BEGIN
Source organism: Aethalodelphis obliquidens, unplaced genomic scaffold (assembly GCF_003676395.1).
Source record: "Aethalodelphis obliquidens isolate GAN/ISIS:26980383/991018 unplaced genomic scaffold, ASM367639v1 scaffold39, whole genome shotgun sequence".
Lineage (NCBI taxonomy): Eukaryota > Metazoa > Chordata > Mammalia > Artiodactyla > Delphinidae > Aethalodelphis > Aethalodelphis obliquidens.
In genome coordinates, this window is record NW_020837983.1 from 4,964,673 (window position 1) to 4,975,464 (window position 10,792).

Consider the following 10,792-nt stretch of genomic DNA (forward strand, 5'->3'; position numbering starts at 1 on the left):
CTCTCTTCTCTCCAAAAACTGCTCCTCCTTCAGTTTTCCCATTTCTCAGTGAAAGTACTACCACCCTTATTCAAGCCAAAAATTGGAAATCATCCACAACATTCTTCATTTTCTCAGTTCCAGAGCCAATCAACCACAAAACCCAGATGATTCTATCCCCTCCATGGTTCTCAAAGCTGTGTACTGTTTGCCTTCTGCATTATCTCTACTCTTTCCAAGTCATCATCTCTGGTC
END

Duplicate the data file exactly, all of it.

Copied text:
Source organism: Aethalodelphis obliquidens, unplaced genomic scaffold (assembly GCF_003676395.1).
Source record: "Aethalodelphis obliquidens isolate GAN/ISIS:26980383/991018 unplaced genomic scaffold, ASM367639v1 scaffold39, whole genome shotgun sequence".
Lineage (NCBI taxonomy): Eukaryota > Metazoa > Chordata > Mammalia > Artiodactyla > Delphinidae > Aethalodelphis > Aethalodelphis obliquidens.
In genome coordinates, this window is record NW_020837983.1 from 4,964,673 (window position 1) to 4,975,464 (window position 10,792).

Consider the following 10,792-nt stretch of genomic DNA (forward strand, 5'->3'; position numbering starts at 1 on the left):
CTCTCTTCTCTCCAAAAACTGCTCCTCCTTCAGTTTTCCCATTTCTCAGTGAAAGTACTACCACCCTTATTCAAGCCAAAAATTGGAAATCATCCACAACATTCTTCATTTTCTCAGTTCCAGAGCCAATCAACCACAAAACCCAGATGATTCTATCCCCTCCATGGTTCTCAAAGCTGTGTACTGTTTGCCTTCTGCATTATCTCTACTCTTTCCAAGTCATCATCTCTGGTC